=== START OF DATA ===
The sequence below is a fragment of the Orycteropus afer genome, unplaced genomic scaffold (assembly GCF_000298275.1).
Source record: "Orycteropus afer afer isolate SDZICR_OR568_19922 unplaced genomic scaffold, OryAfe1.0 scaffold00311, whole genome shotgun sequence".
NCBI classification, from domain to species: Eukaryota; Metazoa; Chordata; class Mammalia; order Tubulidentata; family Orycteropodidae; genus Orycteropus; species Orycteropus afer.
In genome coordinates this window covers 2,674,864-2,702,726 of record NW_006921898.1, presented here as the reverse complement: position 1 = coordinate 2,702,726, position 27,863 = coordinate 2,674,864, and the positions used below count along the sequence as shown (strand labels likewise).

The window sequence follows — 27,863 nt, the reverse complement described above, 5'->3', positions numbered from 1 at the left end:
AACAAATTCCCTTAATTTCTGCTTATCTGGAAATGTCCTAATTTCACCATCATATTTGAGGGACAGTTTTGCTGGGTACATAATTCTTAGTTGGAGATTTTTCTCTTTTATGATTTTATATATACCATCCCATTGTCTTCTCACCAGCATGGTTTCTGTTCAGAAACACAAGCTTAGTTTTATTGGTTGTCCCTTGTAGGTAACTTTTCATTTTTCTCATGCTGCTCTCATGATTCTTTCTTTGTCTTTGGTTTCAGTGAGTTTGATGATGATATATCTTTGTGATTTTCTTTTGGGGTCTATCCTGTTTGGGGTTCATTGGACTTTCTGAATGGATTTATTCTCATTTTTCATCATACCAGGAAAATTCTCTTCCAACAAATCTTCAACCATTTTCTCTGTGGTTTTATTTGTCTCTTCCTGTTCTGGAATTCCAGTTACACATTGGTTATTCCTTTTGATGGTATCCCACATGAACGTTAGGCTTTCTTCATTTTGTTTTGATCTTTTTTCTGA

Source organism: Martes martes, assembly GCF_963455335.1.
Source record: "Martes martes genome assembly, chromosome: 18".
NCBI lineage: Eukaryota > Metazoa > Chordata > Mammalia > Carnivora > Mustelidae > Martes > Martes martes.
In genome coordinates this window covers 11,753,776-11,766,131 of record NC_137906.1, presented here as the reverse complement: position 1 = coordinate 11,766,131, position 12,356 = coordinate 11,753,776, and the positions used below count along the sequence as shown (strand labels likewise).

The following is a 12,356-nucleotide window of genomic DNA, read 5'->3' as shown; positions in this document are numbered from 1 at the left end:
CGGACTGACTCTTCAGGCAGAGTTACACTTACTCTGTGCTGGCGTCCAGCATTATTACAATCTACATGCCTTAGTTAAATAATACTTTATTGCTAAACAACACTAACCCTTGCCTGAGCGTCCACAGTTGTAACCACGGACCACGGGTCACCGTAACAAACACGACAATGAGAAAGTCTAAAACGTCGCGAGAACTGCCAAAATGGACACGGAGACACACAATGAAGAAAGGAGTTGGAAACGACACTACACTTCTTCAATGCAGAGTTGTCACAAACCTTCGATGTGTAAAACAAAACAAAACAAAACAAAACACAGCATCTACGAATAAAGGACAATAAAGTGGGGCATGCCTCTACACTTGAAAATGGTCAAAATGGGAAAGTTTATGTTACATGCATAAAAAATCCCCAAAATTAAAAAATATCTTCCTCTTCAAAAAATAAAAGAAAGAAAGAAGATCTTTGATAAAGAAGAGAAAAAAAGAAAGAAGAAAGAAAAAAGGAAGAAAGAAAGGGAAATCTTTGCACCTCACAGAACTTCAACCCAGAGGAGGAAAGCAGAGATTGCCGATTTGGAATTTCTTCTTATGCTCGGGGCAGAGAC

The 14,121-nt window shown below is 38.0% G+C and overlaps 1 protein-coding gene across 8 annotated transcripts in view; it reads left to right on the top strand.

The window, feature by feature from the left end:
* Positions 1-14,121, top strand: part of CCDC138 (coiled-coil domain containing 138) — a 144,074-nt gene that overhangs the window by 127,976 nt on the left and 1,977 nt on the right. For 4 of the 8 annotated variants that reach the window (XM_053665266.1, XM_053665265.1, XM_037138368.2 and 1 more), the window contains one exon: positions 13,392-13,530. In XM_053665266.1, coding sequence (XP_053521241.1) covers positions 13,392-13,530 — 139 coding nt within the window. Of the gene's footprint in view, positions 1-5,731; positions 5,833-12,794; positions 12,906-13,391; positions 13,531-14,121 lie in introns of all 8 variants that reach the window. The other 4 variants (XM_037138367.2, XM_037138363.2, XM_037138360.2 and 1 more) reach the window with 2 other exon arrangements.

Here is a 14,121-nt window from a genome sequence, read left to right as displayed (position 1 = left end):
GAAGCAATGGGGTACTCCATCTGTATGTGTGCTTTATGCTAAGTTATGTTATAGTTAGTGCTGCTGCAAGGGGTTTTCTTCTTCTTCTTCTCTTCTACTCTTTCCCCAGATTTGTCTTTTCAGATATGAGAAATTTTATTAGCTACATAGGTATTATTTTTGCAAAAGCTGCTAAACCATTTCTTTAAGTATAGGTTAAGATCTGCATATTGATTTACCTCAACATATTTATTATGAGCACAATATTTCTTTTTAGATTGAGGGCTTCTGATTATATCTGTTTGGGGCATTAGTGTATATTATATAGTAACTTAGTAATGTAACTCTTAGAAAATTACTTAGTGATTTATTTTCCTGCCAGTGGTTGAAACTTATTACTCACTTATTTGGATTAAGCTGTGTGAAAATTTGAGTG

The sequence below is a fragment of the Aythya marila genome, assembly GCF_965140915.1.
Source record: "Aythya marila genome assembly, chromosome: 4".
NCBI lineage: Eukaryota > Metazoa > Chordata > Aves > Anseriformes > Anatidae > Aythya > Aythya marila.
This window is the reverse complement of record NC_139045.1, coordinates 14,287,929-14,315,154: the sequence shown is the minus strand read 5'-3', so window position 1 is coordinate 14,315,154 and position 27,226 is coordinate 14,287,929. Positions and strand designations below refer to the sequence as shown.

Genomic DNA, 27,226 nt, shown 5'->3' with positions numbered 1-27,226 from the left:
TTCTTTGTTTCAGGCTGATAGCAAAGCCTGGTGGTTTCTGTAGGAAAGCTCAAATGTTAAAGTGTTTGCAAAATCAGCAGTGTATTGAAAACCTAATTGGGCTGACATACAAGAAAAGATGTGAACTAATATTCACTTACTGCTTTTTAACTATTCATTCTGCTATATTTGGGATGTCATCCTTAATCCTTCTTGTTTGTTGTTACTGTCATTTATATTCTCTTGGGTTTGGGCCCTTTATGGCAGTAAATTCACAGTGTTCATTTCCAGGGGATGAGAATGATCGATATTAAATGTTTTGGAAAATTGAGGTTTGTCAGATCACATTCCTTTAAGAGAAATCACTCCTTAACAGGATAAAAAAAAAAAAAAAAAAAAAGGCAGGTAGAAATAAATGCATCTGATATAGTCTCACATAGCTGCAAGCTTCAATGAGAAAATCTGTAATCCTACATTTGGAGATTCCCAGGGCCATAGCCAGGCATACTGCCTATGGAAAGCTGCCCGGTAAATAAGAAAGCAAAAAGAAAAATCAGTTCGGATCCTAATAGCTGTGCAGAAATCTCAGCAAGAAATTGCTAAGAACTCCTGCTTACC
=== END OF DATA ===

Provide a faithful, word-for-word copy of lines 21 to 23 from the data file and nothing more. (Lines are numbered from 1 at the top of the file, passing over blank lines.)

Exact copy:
This window is the reverse complement of record NC_139045.1, coordinates 14,287,929-14,315,154: the sequence shown is the minus strand read 5'-3', so window position 1 is coordinate 14,315,154 and position 27,226 is coordinate 14,287,929. Positions and strand designations below refer to the sequence as shown.

Genomic DNA, 27,226 nt, shown 5'->3' with positions numbered 1-27,226 from the left:
TTCTTTGTTTCAGGCTGATAGCAAAGCCTGGTGGTTTCTGTAGGAAAGCTCAAATGTTAAAGTGTTTGCAAAATCAGCAGTGTATTGAAAACCTAATTGGGCTGACATACAAGAAAAGATGTGAACTAATATTCACTTACTGCTTTTTAACTATTCATTCTGCTATATTTGGGATGTCATCCTTAATCCTTCTTGTTTGTTGTTACTGTCATTTATATTCTCTTGGGTTTGGGCCCTTTATGGCAGTAAATTCACAGTGTTCATTTCCAGGGGATGAGAATGATCGATATTAAATGTTTTGGAAAATTGAGGTTTGTCAGATCACATTCCTTTAAGAGAAATCACTCCTTAACAGGATAAAAAAAAAAAAAAAAAAAAAGGCAGGTAGAAATAAATGCATCTGATATAGTCTCACATAGCTGCAAGCTTCAATGAGAAAATCTGTAATCCTACATTTGGAGATTCCCAGGGCCATAGCCAGGCATACTGCCTATGGAAAGCTGCCCGGTAAATAAGAAAGCAAAAAGAAAAATCAGTTCGGATCCTAATAGCTGTGCAGAAATCTCAGCAAGAAATTGCTAAGAACTCCTGCTTACC